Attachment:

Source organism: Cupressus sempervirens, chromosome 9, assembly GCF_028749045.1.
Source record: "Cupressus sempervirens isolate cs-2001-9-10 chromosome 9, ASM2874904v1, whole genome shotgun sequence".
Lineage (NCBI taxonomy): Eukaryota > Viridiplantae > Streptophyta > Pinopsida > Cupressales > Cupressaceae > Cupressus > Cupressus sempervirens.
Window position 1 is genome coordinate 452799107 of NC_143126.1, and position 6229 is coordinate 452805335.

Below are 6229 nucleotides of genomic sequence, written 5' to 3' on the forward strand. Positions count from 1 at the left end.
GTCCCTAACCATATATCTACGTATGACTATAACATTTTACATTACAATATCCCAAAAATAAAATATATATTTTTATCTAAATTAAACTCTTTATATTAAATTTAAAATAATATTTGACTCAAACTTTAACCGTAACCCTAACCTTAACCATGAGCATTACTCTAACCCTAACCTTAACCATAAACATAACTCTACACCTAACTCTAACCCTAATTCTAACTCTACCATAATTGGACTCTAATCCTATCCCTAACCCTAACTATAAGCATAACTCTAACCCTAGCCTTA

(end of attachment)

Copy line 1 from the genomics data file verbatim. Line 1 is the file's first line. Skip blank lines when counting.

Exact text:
Source organism: Cupressus sempervirens, chromosome 9, assembly GCF_028749045.1.